At one point in my career, I had everything I could possibly wish for: a promising career at a young age, exciting world travel, a loving partner, and the means to buy almost anything I wanted. But something was missing; I wasn’t feeling satisfied with my life. After much reflection, the reality hit me: I wasn’t being true to myself. I wasn’t spending enough time doing what I really loved: writing and giving people sound advice when they needed it.

This epiphany led me back to the topic of self-development, and I decided to become a certified professional coach and once again focus on my writing. My recent book, The Success Mindset: Take Back the Leadership of Your Mind, is the culmination of everything I’ve learned over the years about defining success in ways that are truly meaningful.

The world’s greatest leaders and creators, from both ancient and modern times, all defined success in personal terms. My hope is that readers realize they can do the same. They can design their own path forward based solely on what matters to them.

We all have myths and misconceptions about success. What are some myths or misconceptions that you used to believe?

I used to believe that success was reserved for people who were gifted, highly intelligent, born into privileged circumstances, lucky, or some combination thereof. I thought that ordinary people weren’t destined for success.

I also bought into the idea that success meant being wealthy, popular, and influential. I went to school in an elitist, upper-class institution in my hometown of Monterrey, Mexico. There, the richest kids were the most popular kids. They had the coolest toys, the nicest clothes, and every kid wanted to copy them. Growing up in a middle-class family, everything around me seemed to support that notion that “having more meant becoming more.” It took a lot of time, experience, and self-reflection to dismantle this view of success and discover a better way of looking at it.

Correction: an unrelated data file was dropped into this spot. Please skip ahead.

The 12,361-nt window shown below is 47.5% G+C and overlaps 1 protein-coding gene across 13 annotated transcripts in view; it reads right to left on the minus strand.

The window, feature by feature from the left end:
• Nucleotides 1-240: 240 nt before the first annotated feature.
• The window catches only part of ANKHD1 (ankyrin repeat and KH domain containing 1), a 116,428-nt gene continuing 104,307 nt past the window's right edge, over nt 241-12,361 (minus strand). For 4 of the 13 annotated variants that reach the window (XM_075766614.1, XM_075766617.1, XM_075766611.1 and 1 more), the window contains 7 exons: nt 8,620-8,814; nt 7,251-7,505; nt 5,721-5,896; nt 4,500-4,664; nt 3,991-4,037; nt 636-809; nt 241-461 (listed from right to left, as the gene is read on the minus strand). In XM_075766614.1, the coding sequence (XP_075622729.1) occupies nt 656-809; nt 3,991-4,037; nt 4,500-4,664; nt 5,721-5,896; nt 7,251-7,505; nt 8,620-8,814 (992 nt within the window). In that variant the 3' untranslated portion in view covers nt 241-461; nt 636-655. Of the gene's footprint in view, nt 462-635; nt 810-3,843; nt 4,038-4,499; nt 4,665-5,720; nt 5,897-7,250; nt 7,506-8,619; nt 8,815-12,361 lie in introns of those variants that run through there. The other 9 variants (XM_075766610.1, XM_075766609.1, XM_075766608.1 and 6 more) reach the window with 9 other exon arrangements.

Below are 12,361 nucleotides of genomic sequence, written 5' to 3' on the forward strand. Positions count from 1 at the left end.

How has your definition of success changed?

After years of dedicating my life to the study of leadership and success, I’ve discovered some fascinating things. For example, when you look at the greatest leaders of all time — people like Mahatma Gandhi, Nelson Mandela, Martin Luther King Jr., or Steve Jobs — you’ll find that their success didn’t come from privileged positions in society. In fact, most of them grew up in normal families, and some even lived in precarious conditions.

Many of the leaders I’ve met and admired, both through my work as coach and in my previous career as an engineer, also came from humble beginnings. However, they all had certain personality traits that helped them transcend their realities. They all had a vision, a desire to transform their environments into something more positive, more just, or more beautiful. They found meaning in life by throwing themselves at a cause or by helping a particular group of people. They worked hard, remained consistent, and kept their thoughts and actions focused on reaching their goals. That’s what helped them transform their own realities.

I realized that the true meaning of success is being able to reassess, rewrite, and reconstruct your own reality. It’s about being true to who you are and what you want to do.

The pandemic, in many ways, was a time of collective self-reflection. What changes do you believe we need to make as a society to access success post-pandemic?